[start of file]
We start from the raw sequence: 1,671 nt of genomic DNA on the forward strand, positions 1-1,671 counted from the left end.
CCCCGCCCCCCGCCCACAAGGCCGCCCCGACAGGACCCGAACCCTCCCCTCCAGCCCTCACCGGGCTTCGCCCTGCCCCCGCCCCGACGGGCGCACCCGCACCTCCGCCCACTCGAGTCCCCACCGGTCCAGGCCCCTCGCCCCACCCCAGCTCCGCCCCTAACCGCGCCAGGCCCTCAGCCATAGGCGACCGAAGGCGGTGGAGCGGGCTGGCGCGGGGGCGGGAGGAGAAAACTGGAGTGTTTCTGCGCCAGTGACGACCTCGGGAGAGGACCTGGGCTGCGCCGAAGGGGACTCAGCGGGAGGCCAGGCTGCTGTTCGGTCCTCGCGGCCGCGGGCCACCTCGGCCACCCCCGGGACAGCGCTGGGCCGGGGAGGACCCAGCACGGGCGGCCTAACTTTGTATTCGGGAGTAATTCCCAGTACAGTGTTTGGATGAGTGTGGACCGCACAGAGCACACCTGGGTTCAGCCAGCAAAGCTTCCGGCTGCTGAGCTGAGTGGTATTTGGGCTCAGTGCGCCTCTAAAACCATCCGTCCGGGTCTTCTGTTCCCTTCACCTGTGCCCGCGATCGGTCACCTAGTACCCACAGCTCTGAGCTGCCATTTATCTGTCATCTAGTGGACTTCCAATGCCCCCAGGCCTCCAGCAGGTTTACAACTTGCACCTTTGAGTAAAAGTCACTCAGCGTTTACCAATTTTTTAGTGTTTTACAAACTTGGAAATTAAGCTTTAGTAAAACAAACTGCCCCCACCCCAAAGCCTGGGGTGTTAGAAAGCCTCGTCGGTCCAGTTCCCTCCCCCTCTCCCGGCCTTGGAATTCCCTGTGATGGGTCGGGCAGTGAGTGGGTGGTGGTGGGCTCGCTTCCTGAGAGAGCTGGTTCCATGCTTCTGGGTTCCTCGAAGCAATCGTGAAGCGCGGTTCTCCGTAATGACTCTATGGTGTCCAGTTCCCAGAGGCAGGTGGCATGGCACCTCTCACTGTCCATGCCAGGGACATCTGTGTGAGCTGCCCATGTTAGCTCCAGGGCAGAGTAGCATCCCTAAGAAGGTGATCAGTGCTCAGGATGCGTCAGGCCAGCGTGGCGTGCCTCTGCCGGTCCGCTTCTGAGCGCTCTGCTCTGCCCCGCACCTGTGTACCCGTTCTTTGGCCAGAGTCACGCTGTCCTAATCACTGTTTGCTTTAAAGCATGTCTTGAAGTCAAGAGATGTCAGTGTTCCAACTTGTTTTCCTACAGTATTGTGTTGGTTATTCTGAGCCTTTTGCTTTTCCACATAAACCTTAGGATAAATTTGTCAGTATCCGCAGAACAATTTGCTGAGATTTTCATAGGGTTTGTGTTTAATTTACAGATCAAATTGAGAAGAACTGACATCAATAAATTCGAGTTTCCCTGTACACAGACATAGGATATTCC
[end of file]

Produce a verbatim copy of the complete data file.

We start from the raw sequence: 1,671 nt of genomic DNA on the forward strand, positions 1-1,671 counted from the left end.
CCCCGCCCCCCGCCCACAAGGCCGCCCCGACAGGACCCGAACCCTCCCCTCCAGCCCTCACCGGGCTTCGCCCTGCCCCCGCCCCGACGGGCGCACCCGCACCTCCGCCCACTCGAGTCCCCACCGGTCCAGGCCCCTCGCCCCACCCCAGCTCCGCCCCTAACCGCGCCAGGCCCTCAGCCATAGGCGACCGAAGGCGGTGGAGCGGGCTGGCGCGGGGGCGGGAGGAGAAAACTGGAGTGTTTCTGCGCCAGTGACGACCTCGGGAGAGGACCTGGGCTGCGCCGAAGGGGACTCAGCGGGAGGCCAGGCTGCTGTTCGGTCCTCGCGGCCGCGGGCCACCTCGGCCACCCCCGGGACAGCGCTGGGCCGGGGAGGACCCAGCACGGGCGGCCTAACTTTGTATTCGGGAGTAATTCCCAGTACAGTGTTTGGATGAGTGTGGACCGCACAGAGCACACCTGGGTTCAGCCAGCAAAGCTTCCGGCTGCTGAGCTGAGTGGTATTTGGGCTCAGTGCGCCTCTAAAACCATCCGTCCGGGTCTTCTGTTCCCTTCACCTGTGCCCGCGATCGGTCACCTAGTACCCACAGCTCTGAGCTGCCATTTATCTGTCATCTAGTGGACTTCCAATGCCCCCAGGCCTCCAGCAGGTTTACAACTTGCACCTTTGAGTAAAAGTCACTCAGCGTTTACCAATTTTTTAGTGTTTTACAAACTTGGAAATTAAGCTTTAGTAAAACAAACTGCCCCCACCCCAAAGCCTGGGGTGTTAGAAAGCCTCGTCGGTCCAGTTCCCTCCCCCTCTCCCGGCCTTGGAATTCCCTGTGATGGGTCGGGCAGTGAGTGGGTGGTGGTGGGCTCGCTTCCTGAGAGAGCTGGTTCCATGCTTCTGGGTTCCTCGAAGCAATCGTGAAGCGCGGTTCTCCGTAATGACTCTATGGTGTCCAGTTCCCAGAGGCAGGTGGCATGGCACCTCTCACTGTCCATGCCAGGGACATCTGTGTGAGCTGCCCATGTTAGCTCCAGGGCAGAGTAGCATCCCTAAGAAGGTGATCAGTGCTCAGGATGCGTCAGGCCAGCGTGGCGTGCCTCTGCCGGTCCGCTTCTGAGCGCTCTGCTCTGCCCCGCACCTGTGTACCCGTTCTTTGGCCAGAGTCACGCTGTCCTAATCACTGTTTGCTTTAAAGCATGTCTTGAAGTCAAGAGATGTCAGTGTTCCAACTTGTTTTCCTACAGTATTGTGTTGGTTATTCTGAGCCTTTTGCTTTTCCACATAAACCTTAGGATAAATTTGTCAGTATCCGCAGAACAATTTGCTGAGATTTTCATAGGGTTTGTGTTTAATTTACAGATCAAATTGAGAAGAACTGACATCAATAAATTCGAGTTTCCCTGTACACAGACATAGGATATTCC